New research is needed into the clinical and cost effectiveness of the complementary therapies used by millions of Britons every year to improve and manage their health. So says a report, Assessing complementary practice: Building consensus on appropriate research methods, by an independent advisory group convened by The King's Fund and chaired by Professor Dame Carol Black published today.
Despite the increasing popularity of treatments like acupuncture, reflexology and osteopathy, the evidence as to whether and how they work is scarce, leaving the practices open to criticism. But lack of agreement on the best methods to test the efficacy and effectiveness of complementary therapies has proved an obstacle to addressing this problem.
This report hopes to establish a consensus on the ways in which research might be conducted that both the conventional and complementary health care communities can support.
Explaining the need for different types of research when assessing complementary practice, Professor Dame Carol Black said:
'It has become widely accepted that a stronger evidence base is needed if we are to reach a better understanding of complementary practices and ensure greater confidence in their clinical and cost effectiveness. The challenge is to develop methods of research that allow us to assess the value of an approach that seeks to integrate the physical intervention, the personal context in which it is given, and non-specific effects that together comprise a particular therapy.'
Commenting on the importance of making progress in this area, The King's Fund Chief Executive, Niall Dickson said:
'Where complementary therapies are offered as part of the NHS it is imperative that those responsible for spending public money base their decisions on sound evidence. We need to understand more about the costs and benefits.
'Doctors and patients need robust evidence to make informed decisions – more research will play a vital role in showing what works and what does not, what is cost effective and what is not.'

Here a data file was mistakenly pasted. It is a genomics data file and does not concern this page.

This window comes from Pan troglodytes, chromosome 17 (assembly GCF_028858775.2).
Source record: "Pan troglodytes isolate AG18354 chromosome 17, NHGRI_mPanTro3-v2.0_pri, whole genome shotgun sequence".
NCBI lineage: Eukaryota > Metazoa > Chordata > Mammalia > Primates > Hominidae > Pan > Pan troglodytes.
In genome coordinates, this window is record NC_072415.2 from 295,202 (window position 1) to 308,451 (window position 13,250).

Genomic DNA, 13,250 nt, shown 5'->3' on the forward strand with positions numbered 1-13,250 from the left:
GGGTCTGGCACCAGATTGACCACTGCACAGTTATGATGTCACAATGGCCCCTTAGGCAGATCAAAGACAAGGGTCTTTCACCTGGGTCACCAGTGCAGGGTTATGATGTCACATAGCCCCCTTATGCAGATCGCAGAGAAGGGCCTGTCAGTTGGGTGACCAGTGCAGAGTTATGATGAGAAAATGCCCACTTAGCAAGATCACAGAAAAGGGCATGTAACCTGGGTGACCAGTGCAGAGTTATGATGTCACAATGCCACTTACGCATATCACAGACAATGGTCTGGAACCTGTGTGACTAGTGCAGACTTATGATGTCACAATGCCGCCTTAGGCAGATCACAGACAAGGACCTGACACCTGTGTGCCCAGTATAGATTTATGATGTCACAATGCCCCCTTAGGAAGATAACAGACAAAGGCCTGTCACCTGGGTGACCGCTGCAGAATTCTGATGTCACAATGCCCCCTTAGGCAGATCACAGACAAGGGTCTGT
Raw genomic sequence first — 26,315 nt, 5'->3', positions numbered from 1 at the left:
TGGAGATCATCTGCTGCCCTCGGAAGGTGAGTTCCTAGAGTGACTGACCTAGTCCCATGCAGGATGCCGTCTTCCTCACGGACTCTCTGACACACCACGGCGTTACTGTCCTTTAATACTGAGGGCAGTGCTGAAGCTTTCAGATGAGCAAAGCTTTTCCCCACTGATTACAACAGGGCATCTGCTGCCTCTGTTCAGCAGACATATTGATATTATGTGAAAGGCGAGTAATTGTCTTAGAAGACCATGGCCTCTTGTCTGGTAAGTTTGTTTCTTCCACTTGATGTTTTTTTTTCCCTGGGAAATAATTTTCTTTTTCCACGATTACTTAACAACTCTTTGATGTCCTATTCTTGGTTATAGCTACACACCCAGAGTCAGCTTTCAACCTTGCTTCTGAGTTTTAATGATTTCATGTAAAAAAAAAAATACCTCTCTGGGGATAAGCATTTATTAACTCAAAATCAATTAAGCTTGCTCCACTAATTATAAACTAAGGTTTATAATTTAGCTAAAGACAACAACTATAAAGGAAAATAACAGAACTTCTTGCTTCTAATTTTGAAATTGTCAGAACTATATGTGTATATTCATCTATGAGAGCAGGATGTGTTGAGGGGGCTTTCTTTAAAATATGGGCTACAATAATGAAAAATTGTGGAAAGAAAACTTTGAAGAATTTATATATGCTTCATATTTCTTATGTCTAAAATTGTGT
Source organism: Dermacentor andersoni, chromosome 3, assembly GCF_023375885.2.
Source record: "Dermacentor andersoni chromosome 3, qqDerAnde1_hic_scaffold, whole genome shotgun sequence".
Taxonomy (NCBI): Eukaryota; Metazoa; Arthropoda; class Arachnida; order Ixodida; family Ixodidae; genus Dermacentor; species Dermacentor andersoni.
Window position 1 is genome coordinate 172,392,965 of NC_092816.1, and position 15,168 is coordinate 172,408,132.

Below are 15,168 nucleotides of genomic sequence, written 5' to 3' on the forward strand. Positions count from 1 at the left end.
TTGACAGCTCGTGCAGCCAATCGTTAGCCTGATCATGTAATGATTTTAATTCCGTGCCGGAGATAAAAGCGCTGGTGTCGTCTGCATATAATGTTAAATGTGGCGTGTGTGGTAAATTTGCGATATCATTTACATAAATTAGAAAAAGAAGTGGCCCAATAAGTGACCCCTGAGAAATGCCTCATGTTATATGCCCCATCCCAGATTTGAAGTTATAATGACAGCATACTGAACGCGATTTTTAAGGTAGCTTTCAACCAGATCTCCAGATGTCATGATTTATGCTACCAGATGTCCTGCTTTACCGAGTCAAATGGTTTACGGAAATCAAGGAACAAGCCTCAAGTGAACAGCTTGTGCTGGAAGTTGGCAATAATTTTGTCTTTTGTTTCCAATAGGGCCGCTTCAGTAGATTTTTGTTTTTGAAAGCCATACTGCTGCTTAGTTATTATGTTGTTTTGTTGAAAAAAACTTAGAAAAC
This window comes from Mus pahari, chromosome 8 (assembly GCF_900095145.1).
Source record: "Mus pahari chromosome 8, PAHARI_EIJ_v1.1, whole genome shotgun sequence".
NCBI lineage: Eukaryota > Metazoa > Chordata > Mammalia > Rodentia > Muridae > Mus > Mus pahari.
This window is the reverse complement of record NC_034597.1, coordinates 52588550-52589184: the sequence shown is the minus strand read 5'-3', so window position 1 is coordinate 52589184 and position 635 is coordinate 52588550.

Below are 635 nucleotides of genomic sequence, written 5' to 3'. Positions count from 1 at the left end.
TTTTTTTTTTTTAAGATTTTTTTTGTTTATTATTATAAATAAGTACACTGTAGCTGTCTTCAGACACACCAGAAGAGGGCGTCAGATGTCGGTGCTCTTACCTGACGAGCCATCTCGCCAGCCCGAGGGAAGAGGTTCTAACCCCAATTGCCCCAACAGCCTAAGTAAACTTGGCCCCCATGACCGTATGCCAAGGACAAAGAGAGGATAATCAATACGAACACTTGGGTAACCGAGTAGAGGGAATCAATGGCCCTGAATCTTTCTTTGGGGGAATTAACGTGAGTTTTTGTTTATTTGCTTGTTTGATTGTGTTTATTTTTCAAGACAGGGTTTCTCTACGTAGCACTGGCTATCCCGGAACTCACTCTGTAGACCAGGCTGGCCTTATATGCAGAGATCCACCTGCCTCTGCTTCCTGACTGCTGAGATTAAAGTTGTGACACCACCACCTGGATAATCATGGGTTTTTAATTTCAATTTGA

The report is the result of debate between experts in the fields of medical research, funding and practice, and was conducted over the course of more than two years.
Notes to editors:
- The King’s Fund convened an independent advisory group with an interest in research, regulation, public involvement and complementary practices to provide an analysis of the evidence presented and to identify areas of agreement. The group was chaired by Professor Dame Carol Black and the members were:
- Harry Cayton, Chief Executive, Council for Healthcare Regulatory Excellence
- Professor Adrian Eddleston, then Vice-Chairman, The King’s Fund
- Professor George Lewith, Professor of Health Research, Complementary and Integrated Medicine Research Unit, University of Southampton
- Professor Stephen Holgate, MRC Clinical Professor of Immunopharmacology, University of Southampton
- Professor Richard Lilford, Head of School of Health and Population Sciences, University of Birmingham
- The King's Fund also brought together researchers, academics, practitioners and funders of research to participate in a two-day consensus conference into complementary practice. The conference took place on 22–23 October 2007. The aim was to explore whether it was possible to reach a consensus to guide those who fund research, those who carry it out, those who commission and those who deliver, in the task of developing a robust evidence base. The report Assessing complementary practice: building consensus on appropriate research methods drew on contributions to that conference as well as subsequent discussion among the panel. It can be downloaded from The King’s Fund website.
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